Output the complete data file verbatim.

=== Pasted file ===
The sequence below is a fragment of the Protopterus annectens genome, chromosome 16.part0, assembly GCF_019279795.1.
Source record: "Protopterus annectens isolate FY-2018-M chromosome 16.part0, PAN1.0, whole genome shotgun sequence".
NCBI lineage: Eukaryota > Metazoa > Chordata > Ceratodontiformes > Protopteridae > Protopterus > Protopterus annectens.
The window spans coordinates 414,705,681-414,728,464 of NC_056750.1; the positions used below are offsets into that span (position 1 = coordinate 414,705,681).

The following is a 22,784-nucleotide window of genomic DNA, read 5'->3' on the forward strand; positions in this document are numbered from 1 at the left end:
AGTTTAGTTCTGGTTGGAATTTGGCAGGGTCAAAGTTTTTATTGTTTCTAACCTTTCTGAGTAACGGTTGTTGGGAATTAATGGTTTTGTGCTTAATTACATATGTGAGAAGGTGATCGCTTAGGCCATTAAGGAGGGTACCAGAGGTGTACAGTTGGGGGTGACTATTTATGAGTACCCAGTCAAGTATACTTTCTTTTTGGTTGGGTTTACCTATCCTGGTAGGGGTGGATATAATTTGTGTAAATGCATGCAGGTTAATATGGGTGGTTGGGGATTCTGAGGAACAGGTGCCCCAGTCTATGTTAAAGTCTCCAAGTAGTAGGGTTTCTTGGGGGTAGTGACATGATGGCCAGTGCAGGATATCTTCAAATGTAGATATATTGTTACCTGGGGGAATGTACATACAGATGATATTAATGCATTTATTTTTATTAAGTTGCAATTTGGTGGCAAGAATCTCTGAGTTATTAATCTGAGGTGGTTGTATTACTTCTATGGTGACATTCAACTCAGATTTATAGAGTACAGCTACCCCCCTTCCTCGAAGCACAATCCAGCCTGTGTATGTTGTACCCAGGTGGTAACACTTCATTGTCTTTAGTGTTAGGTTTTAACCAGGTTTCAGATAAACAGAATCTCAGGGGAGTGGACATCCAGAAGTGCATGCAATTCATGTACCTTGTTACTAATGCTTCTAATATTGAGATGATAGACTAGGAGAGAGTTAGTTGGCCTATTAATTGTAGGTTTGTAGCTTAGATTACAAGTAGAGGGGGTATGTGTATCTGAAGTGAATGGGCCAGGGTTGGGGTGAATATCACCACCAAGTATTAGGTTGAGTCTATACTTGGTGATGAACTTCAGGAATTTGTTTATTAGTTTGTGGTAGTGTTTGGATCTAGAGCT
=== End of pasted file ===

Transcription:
The sequence below is a fragment of the Protopterus annectens genome, chromosome 16.part0, assembly GCF_019279795.1.
Source record: "Protopterus annectens isolate FY-2018-M chromosome 16.part0, PAN1.0, whole genome shotgun sequence".
NCBI lineage: Eukaryota > Metazoa > Chordata > Ceratodontiformes > Protopteridae > Protopterus > Protopterus annectens.
The window spans coordinates 414,705,681-414,728,464 of NC_056750.1; the positions used below are offsets into that span (position 1 = coordinate 414,705,681).

The following is a 22,784-nucleotide window of genomic DNA, read 5'->3' on the forward strand; positions in this document are numbered from 1 at the left end:
AGTTTAGTTCTGGTTGGAATTTGGCAGGGTCAAAGTTTTTATTGTTTCTAACCTTTCTGAGTAACGGTTGTTGGGAATTAATGGTTTTGTGCTTAATTACATATGTGAGAAGGTGATCGCTTAGGCCATTAAGGAGGGTACCAGAGGTGTACAGTTGGGGGTGACTATTTATGAGTACCCAGTCAAGTATACTTTCTTTTTGGTTGGGTTTACCTATCCTGGTAGGGGTGGATATAATTTGTGTAAATGCATGCAGGTTAATATGGGTGGTTGGGGATTCTGAGGAACAGGTGCCCCAGTCTATGTTAAAGTCTCCAAGTAGTAGGGTTTCTTGGGGGTAGTGACATGATGGCCAGTGCAGGATATCTTCAAATGTAGATATATTGTTACCTGGGGGAATGTACATACAGATGATATTAATGCATTTATTTTTATTAAGTTGCAATTTGGTGGCAAGAATCTCTGAGTTATTAATCTGAGGTGGTTGTATTACTTCTATGGTGACATTCAACTCAGATTTATAGAGTACAGCTACCCCCCTTCCTCGAAGCACAATCCAGCCTGTGTATGTTGTACCCAGGTGGTAACACTTCATTGTCTTTAGTGTTAGGTTTTAACCAGGTTTCAGATAAACAGAATCTCAGGGGAGTGGACATCCAGAAGTGCATGCAATTCATGTACCTTGTTACTAATGCTTCTAATATTGAGATGATAGACTAGGAGAGAGTTAGTTGGCCTATTAATTGTAGGTTTGTAGCTTAGATTACAAGTAGAGGGGGTATGTGTATCTGAAGTGAATGGGCCAGGGTTGGGGTGAATATCACCACCAAGTATTAGGTTGAGTCTATACTTGGTGATGAACTTCAGGAATTTGTTTATTAGTTTGTGGTAGTGTTTGGATCTAGAGCT